You won’t have much prep time, and you’ll like the orderly, step-by-step lesson plans. Most of the time, lessons are open-and-go. Work with your student the first two days of each 2-week lesson cycle, spending about 30 minutes each day. During the second week, set aside two time slots when you’ll edit and evaluate your teen’s paper. The rest of the time, your student will work independently unless they need help.

I’m insecure about teaching and grading. Will WriteShop help?

Yes! The program was written with parents like you in mind. WriteShop’s lesson-specific, objective checklists and grading forms are among the most popular features of the program. That’s because they eliminate much of the guesswork. In addition, the Teacher’s Manual contains lots of examples, ideas, troubleshooting tips, and more to help you teach, edit, and grade with confidence.

Do you have videos? I really don’t think I can do this myself.

If you’re still not sure about teaching WriteShop I or II on your own, or you have limited teaching time available, try our supplemental Video Course. Clear instructions, colorful graphics, and practical examples make the videos interesting and motivating for junior high and high school students. Short and engaging, each video clip takes the pressure off of you!

Can we use the videos without the student workbook?

Because the videos were created to supplement WriteShop curriculum, they won’t work as a stand-alone replacement. Your student’s success depends on the workbook, which includes word banks, pre-writing activities, brainstorming worksheets, skill builder exercises, and unique checklists for every lesson. It also has detailed, step-by-step instructions for writing each different assignment. So, while the videos explain HOW to do each activity, they don’t provide the materials your teen will need in order to write.

Your best bet is to skip the videos and get started with the WriteShop I Basic Set. Once you realize how easy it is to teach WriteShop on your own, you’ll find you may not need the videos at all!

What Products Do We Need?

Does each student need a workbook?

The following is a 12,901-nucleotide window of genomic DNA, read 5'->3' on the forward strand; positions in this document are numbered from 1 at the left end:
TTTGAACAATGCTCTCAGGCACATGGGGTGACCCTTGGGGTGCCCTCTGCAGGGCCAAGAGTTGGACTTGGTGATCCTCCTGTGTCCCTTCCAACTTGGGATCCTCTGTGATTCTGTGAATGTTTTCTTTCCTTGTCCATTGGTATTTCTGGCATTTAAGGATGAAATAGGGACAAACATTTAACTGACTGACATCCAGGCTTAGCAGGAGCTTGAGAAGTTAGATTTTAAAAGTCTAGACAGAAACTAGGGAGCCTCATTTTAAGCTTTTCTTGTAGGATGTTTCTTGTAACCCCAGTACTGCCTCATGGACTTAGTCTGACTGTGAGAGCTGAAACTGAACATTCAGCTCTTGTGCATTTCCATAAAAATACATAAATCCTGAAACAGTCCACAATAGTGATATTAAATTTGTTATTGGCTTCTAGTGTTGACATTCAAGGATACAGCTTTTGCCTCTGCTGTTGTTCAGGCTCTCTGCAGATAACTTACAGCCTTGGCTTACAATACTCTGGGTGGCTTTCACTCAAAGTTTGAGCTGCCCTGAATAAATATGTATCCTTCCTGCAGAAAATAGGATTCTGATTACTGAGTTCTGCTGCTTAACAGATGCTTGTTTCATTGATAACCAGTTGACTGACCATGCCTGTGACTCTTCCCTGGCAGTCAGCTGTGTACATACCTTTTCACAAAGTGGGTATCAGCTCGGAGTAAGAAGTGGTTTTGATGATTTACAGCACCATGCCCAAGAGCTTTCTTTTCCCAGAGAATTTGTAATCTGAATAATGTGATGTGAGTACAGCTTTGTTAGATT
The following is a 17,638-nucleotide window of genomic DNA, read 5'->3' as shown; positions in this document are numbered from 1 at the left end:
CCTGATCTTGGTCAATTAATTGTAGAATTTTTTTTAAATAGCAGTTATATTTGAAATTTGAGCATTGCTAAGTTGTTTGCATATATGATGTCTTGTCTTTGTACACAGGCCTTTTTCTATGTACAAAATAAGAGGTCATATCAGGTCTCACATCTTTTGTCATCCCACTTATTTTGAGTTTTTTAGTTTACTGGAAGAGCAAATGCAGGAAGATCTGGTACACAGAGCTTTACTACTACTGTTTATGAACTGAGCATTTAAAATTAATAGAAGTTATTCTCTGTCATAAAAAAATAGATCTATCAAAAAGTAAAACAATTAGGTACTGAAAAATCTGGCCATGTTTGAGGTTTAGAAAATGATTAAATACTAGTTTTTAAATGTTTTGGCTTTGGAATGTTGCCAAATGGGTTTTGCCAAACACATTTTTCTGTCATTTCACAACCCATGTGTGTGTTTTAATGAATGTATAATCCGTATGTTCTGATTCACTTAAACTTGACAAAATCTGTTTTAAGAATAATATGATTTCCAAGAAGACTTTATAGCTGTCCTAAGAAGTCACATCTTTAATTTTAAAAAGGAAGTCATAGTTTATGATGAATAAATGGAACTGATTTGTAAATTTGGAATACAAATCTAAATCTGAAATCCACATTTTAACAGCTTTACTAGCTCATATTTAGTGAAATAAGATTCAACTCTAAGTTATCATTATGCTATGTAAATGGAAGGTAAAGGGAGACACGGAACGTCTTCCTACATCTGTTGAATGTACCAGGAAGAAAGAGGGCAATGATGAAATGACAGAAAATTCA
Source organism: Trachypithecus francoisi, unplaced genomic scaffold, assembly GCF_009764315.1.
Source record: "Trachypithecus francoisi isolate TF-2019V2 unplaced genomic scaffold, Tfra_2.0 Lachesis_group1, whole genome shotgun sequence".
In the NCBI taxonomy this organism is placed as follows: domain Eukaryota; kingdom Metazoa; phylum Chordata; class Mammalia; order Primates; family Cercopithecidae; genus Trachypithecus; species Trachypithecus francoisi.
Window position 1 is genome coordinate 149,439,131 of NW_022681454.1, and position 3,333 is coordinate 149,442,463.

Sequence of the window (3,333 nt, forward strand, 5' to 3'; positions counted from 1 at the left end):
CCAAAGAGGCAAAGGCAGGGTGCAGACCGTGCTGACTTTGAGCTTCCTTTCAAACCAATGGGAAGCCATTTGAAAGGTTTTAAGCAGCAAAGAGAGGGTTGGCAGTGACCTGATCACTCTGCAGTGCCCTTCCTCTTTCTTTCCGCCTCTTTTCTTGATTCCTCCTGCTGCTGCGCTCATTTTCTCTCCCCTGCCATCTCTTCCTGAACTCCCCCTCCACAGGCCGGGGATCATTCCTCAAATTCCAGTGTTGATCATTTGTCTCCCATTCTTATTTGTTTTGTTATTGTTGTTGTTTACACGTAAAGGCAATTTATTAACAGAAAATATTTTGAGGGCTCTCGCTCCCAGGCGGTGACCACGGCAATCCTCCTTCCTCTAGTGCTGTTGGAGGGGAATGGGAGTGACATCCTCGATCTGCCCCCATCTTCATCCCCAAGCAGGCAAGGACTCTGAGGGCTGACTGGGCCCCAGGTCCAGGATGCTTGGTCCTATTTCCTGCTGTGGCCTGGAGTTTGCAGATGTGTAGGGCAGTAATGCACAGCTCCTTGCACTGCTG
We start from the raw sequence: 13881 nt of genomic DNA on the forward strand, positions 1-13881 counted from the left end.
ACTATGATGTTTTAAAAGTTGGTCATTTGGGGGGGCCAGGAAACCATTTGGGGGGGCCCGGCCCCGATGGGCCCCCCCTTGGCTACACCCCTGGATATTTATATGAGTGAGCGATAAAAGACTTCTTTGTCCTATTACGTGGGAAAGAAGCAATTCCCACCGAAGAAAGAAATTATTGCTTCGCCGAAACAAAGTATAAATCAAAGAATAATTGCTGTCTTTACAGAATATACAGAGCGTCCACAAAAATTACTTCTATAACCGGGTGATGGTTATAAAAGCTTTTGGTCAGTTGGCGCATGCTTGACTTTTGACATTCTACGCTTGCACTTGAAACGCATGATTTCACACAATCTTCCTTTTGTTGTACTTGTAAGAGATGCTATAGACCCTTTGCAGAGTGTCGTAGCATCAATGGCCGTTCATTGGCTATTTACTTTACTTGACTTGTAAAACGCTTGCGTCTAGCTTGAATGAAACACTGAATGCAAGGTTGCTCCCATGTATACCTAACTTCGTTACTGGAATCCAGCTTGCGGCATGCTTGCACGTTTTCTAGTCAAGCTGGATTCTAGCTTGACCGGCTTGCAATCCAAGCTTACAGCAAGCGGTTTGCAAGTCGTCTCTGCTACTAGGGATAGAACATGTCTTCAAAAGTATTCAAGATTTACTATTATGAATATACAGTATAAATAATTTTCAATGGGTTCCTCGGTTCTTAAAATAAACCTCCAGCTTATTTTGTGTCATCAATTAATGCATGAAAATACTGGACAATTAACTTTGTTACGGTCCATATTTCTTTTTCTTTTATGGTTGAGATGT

Ideally, yes. Although we give permission to photocopy the consumable pages for your own children, this permission doesn’t extend to instruction sheets, word lists, or reference pages. With multiple students, sharing a book doesn’t always work. Sharing seems to work best when your teens aren’t on a strict schedule and can work on their writing at different times of the day.

Do I really need the Teacher’s Manual? Can’t I get by with just the student workbook?

Because much of WriteShop’s structure is built into the Teacher’s Manual, your student will miss many important benefits of the program without it. For instance, the TM contains pre-writing activities not mentioned at all in the student books. These important activities help introduce each writing lesson. In addition, the TM features lesson plans, guided writing, editing and grading tips, explanations, discussions, illustrations, and dialogue, each of which contributes to your teen’s understanding of the lesson.

Do we need the Copying and Dictation Exercises for WriteShop I?

Copying & Dictation Exercises

If you have copywork resources at your disposal, or you enjoy gathering or providing your own materials, you won’t need this booklet. But if you appreciate the convenience of pre-selected passages, you might want to buy one. The Copying and Dictation booklet contains 16 carefully chosen literature selections offering examples of descriptive, informative, and narrative writing. Passages relate to and reinforce each WriteShop I assignment.

Can WriteShop serve as a complete grammar program?

WriteShop is not a complete grammar program. We don’t teach sentence structure, punctuation, or capitalization per se (though the checklists require careful attention to mechanics). On the other hand, there is a strong focus on introducing, practicing, and reinforcing parts of speech.

Students are encouraged to incorporate strong nouns, verbs, adverbs, and adjectives in their writing. They also learn to use appositives, prepositional phrases, participial phrases, and subordinate conjunctions. When Skill Builders introduce a grammar concept, practical application comes when students use the new skill in their writing.

A grammar supplement such as The Blue Book of Grammar and Punctuation should suffice, though you certainly may want to continue teaching grammar alongside the writing—especially if your teen is weak in this area.